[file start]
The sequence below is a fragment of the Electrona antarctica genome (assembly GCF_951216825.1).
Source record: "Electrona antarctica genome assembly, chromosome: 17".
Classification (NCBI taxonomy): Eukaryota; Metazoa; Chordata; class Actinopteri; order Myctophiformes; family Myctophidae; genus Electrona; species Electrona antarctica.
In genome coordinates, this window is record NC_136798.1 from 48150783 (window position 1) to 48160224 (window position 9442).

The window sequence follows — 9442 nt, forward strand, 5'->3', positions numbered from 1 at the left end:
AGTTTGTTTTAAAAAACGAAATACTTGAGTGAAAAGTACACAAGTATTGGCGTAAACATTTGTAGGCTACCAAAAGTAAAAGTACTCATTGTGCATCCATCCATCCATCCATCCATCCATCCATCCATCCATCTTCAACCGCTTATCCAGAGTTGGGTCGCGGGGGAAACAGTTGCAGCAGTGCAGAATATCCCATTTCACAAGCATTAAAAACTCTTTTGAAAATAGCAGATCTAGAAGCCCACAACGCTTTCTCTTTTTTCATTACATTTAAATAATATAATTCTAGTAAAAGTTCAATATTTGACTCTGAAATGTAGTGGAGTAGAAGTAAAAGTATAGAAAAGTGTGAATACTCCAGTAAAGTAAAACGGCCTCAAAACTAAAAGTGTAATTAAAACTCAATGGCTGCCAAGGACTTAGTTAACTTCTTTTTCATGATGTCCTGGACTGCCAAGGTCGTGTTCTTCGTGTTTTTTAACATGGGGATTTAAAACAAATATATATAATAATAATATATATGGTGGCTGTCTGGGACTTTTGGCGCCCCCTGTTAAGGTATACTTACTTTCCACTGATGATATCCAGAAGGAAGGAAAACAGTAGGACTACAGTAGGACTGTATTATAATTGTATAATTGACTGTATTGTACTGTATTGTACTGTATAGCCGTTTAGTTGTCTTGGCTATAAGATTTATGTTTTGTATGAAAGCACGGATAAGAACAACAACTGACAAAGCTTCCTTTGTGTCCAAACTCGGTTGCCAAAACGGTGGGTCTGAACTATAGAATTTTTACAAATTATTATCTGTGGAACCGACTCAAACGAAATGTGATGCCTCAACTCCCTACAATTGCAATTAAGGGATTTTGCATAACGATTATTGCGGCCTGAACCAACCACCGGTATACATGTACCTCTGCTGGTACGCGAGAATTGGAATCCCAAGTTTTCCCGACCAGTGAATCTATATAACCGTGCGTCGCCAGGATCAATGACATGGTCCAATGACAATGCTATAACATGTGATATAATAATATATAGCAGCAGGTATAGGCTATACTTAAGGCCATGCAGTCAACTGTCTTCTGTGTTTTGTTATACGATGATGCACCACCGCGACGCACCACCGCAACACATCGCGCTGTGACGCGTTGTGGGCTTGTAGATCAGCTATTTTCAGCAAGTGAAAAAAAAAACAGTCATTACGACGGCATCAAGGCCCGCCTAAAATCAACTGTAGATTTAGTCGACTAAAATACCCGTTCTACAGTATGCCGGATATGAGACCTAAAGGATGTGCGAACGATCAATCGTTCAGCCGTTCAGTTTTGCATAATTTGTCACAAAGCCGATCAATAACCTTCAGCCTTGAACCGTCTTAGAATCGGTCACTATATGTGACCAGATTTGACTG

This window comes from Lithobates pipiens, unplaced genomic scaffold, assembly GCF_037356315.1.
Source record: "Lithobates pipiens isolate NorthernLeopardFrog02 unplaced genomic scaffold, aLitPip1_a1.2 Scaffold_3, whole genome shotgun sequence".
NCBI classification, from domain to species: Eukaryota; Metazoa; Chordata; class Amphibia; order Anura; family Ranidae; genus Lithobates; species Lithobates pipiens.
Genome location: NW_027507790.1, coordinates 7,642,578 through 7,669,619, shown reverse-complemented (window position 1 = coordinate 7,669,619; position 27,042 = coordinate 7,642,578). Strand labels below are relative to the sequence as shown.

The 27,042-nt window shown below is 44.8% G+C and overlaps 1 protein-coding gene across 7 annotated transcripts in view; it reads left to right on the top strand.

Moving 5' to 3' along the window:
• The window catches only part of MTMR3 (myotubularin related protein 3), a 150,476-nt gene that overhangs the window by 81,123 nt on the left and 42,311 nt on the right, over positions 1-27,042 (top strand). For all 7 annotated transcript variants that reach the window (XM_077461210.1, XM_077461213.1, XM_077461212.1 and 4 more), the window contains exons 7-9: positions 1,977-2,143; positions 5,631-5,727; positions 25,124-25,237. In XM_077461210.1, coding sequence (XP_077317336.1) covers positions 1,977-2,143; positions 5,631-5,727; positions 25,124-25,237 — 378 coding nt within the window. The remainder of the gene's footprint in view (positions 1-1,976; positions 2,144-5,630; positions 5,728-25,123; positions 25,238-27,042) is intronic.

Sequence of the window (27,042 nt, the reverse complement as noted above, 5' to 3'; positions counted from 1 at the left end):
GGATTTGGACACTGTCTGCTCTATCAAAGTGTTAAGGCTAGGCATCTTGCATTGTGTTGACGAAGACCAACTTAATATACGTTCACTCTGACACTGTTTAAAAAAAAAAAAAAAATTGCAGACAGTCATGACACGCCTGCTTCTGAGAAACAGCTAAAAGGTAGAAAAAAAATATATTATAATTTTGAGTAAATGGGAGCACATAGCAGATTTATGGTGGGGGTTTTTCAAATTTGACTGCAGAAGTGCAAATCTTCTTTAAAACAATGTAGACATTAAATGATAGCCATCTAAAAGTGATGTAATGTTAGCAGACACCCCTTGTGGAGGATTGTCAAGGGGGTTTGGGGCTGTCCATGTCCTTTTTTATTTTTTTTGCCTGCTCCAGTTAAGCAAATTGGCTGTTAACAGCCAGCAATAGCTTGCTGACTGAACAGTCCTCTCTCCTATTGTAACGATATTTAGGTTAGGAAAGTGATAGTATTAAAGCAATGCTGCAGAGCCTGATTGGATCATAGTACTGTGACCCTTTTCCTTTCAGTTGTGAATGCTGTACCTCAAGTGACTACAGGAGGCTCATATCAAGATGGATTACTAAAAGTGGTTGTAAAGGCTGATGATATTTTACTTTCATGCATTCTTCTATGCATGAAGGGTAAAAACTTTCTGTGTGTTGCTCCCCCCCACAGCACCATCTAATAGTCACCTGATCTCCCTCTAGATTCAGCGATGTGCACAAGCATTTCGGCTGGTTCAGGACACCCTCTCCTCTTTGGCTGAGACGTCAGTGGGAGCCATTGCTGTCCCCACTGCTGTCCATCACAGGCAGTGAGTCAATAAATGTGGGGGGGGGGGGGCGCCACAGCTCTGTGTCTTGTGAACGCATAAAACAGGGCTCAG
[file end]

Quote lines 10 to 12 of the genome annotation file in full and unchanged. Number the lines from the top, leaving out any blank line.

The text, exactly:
Genome location: NW_027507790.1, coordinates 7,642,578 through 7,669,619, shown reverse-complemented (window position 1 = coordinate 7,669,619; position 27,042 = coordinate 7,642,578). Strand labels below are relative to the sequence as shown.

The 27,042-nt window shown below is 44.8% G+C and overlaps 1 protein-coding gene across 7 annotated transcripts in view; it reads left to right on the top strand.

Moving 5' to 3' along the window: